It'll be a cold day in hell before I give that jack-of-all-asses the satisfaction.

It's the sunspot activity I tell ya, it just has to be.

Tuesday, December 11, 2007

Young at Heart

Some patients just surprise in many ways. On call in the ICU, again. The surgeons call to ask that I admit one of their patients. The gentleman, an elderly Russian immigrant, was suffering from rapid atrial fibrillation (a chaotic rhythm where the atria beat quickly and the ventricles do what they can to keep up) that wasn't responding to treatment. He was originally admitted for an emergency operation due to a perforation of the colon, which complicated a routine colonoscopy (that's where a gastroenterologist views the inside of one's guts with a fiber-optic scope looking for polyps, tumors and the like). The odd thing was that the man was walking around with this perforation for three days before going to the ER. This must be a tough guy. I have observed that people who ate the soles of shoes in Stalingrad are not easily phased. He may have been there during that awful period in history.

Our opinion was that the rhythm disturbance was a stress response to the intrabdominal infection (which is what happens when intestinal contents leak out and slosh around freely in the abdominal cavity). So before transfer to the ICU, we requested (we meaning my boss, the ICU chief and I) that the surgeons take another look in the abdomen to make sure that there were no remnants of colonic contents still around. After the operation we received him in stable condition but with ongoing atrial fibrillation.

I started a drip of an anti-arrhythmic and asked the other doctor on call to put in a central venous line while I went up to surgery to see another patient. When I left, the patient's blood pressure was 140/70, pretty good considering.

When I returned, the blood pressure was 80/60. In response to my query, the other doctor explained that the patient began to wake up from the anesthetic, so she administered a small amount of an IV anesthetic so that he wouldn't suffer during the procedure. This caused his blood pressure to drop. I quickly injected phenylephrine to boost the blood pressure but it continued to drop. I called for the defibrillator; in the several seconds it took to reach the patient's beside, the pressure had dropped to 40/15 - this is considered incompatible with life.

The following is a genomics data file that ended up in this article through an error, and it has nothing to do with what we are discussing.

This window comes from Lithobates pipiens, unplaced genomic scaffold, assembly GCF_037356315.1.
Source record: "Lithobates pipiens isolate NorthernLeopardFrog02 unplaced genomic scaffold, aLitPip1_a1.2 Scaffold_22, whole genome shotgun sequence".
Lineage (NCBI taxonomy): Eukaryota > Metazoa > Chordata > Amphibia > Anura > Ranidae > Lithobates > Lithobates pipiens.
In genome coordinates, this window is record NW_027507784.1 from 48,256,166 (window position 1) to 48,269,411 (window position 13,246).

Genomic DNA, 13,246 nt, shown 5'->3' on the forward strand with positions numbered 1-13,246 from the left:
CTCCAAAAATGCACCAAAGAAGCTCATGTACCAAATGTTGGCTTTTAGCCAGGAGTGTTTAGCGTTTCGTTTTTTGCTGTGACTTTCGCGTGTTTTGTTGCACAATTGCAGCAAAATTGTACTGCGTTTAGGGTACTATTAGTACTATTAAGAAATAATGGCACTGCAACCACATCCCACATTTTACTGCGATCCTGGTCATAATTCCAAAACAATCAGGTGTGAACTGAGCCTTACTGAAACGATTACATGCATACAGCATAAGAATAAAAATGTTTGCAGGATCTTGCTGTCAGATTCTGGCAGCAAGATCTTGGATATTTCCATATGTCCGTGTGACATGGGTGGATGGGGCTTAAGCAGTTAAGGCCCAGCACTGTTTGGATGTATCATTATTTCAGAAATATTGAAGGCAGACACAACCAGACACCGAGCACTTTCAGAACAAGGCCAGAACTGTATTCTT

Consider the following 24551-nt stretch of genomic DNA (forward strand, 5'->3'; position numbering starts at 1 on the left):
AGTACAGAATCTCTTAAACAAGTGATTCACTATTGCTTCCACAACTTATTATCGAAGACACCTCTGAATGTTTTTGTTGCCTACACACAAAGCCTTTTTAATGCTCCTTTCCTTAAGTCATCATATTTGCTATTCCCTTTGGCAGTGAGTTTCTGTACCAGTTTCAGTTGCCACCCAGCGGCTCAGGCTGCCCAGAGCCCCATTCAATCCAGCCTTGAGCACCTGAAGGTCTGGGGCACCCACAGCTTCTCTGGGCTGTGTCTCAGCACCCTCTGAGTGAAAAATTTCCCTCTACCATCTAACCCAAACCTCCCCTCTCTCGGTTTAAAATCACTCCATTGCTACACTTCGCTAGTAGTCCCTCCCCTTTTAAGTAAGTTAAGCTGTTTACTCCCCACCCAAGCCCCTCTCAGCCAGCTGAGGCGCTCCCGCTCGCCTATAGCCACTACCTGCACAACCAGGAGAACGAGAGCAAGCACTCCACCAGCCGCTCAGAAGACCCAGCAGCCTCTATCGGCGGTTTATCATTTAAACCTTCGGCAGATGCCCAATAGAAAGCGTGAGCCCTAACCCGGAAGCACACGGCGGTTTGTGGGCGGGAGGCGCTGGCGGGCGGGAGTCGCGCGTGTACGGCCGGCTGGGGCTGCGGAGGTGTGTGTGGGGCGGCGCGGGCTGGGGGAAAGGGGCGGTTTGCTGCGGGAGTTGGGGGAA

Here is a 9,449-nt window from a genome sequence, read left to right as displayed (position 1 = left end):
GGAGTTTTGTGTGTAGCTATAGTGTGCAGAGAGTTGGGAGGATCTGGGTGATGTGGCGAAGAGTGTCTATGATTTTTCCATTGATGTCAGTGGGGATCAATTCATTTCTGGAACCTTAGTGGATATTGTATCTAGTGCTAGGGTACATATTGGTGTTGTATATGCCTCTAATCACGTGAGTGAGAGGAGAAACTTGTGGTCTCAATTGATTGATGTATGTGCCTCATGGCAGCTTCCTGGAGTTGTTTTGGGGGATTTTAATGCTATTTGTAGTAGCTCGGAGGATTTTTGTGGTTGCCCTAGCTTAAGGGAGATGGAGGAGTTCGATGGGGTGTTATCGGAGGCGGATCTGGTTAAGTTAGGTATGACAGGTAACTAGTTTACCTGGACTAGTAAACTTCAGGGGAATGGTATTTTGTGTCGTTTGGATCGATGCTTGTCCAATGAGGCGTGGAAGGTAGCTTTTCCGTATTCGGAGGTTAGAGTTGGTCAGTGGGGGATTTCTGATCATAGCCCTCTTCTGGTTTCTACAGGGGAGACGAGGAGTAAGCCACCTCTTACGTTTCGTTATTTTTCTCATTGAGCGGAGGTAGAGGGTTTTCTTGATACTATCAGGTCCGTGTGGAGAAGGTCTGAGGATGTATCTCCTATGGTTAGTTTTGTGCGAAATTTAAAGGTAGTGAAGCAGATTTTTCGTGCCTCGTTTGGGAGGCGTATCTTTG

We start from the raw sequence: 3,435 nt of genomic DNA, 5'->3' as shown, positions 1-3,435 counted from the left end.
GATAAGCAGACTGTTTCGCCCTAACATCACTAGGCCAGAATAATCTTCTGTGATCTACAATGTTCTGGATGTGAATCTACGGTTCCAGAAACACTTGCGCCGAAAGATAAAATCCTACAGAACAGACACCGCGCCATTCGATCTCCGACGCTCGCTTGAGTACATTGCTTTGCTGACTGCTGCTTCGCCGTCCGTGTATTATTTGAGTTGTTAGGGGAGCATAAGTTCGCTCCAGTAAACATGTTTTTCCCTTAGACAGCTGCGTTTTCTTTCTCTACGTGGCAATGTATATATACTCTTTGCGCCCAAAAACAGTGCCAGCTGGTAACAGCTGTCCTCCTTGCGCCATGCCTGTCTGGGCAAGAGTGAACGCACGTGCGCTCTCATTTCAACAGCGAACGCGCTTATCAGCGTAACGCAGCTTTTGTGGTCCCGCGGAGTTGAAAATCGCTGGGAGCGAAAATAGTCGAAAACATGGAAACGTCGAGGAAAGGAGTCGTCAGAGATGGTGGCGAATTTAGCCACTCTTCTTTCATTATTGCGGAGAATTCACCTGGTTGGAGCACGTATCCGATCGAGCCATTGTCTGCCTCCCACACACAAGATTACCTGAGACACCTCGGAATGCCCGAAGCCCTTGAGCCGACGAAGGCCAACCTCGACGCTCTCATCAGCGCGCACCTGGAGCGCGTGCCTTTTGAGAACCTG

But then again, life is full of surprises.

Grabbing the paddles, I give the order to set the defibrillator at 100 Joules synchronized. Shouting "clear," I administered the electrical shock to the patient's chest and the rhythm converted to normal sinus rhythm. Yes, sports fans, we have a save! Except, that the blood pressure remained low. So we infused a vasopressor to get the pressure up. A few hours later our patient was weaned from both the vasopressor and mechanical ventilation. However, he had one more surprise up his sleeve.

While the nurses were changing his position (in order to prevent pressure sores which can develop only after 2 hours of immobility), the patient complained of pain, so we gave a couple of milligrams of morphine. A few minutes later, the patient became obtunded, with slow labored breathing. The fairly small dose of morphine had depressed his respiratory center. We had to reintubate and ventilate him, again. I administered a different anesthetic this time for the intubation (putting a breathing tube into the trachea). This anesthetic is known for preserving blood pressure, yet, again, his pressure dropped.

Again we gave him a drip of a vasopressor. A couple of hours later he was fully awake and alert with a stable blood pressure and mechanically ventilated through the tube. And, get this, he was actually flirting with the nurses! He must have been a real ladies' man in his youth.

Eventually we weaned him from mechanical ventilation. He looked and acted as if he had just returned from a stroll in the park. This guy is indestructible.

Tuesday, December 4, 2007

Stupid Mistakes